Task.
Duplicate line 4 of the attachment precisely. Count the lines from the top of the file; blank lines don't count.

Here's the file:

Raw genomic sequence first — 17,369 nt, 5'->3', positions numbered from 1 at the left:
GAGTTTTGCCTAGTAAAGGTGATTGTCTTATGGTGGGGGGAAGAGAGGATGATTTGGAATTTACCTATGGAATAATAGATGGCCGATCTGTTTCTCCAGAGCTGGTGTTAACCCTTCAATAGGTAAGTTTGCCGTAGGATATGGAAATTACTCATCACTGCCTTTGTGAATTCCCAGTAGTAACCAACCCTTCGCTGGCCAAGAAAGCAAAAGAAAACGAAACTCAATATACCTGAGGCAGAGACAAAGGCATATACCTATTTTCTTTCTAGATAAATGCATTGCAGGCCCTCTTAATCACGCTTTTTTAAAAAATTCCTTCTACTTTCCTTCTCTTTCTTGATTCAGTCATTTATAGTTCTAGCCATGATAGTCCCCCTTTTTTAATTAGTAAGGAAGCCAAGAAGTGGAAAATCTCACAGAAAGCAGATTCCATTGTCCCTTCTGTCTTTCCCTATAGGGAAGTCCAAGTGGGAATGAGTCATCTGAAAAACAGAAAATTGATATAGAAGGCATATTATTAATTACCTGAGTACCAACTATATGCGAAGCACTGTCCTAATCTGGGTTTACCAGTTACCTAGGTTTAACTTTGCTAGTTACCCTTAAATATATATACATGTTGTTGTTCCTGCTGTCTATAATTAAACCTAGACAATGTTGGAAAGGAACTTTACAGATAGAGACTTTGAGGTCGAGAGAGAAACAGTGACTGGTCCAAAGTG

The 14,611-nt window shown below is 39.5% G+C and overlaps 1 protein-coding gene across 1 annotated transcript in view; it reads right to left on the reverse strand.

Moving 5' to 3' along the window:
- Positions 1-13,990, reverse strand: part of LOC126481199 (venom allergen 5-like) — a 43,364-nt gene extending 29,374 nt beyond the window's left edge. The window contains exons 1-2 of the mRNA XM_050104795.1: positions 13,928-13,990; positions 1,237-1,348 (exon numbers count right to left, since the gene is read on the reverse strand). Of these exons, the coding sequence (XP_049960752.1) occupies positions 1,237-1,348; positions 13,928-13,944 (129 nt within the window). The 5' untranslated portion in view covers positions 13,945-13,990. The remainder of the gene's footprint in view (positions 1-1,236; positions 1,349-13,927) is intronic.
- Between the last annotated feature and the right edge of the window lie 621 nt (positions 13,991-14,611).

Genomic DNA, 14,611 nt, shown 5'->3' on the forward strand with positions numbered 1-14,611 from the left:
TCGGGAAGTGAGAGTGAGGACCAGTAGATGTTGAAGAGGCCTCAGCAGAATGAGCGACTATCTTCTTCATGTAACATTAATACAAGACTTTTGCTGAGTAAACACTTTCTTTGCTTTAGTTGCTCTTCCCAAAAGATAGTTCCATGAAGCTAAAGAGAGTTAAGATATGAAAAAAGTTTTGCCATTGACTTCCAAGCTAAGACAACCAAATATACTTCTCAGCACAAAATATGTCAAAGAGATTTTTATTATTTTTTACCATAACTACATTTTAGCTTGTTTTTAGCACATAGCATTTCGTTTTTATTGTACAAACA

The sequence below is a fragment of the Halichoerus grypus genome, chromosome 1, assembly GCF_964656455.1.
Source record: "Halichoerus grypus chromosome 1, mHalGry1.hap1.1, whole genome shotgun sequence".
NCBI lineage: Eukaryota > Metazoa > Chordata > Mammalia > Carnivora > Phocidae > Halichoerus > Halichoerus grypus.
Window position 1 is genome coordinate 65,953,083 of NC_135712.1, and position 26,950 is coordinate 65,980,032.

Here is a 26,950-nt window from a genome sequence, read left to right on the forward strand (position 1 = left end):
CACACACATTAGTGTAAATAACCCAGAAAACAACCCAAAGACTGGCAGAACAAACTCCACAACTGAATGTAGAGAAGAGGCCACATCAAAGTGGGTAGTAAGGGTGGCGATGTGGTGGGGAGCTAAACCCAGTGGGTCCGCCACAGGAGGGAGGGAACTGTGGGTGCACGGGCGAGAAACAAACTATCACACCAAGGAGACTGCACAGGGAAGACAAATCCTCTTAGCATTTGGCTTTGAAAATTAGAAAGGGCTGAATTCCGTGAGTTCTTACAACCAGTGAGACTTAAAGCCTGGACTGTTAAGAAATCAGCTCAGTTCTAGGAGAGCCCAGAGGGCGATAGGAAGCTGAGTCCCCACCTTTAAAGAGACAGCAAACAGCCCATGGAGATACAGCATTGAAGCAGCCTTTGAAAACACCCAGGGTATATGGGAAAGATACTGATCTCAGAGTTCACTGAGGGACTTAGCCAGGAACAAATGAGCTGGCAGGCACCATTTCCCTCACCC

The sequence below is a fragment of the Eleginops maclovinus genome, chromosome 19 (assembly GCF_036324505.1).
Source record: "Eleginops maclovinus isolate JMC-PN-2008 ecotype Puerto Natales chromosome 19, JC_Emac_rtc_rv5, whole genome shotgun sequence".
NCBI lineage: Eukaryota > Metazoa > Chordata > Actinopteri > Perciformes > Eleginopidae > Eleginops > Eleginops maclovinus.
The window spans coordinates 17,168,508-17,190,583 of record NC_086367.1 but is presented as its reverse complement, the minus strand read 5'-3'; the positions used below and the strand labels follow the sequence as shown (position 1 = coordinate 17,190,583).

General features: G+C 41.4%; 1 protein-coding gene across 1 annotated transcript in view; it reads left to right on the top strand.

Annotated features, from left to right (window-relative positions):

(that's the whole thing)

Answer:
Moving 5' to 3' along the window: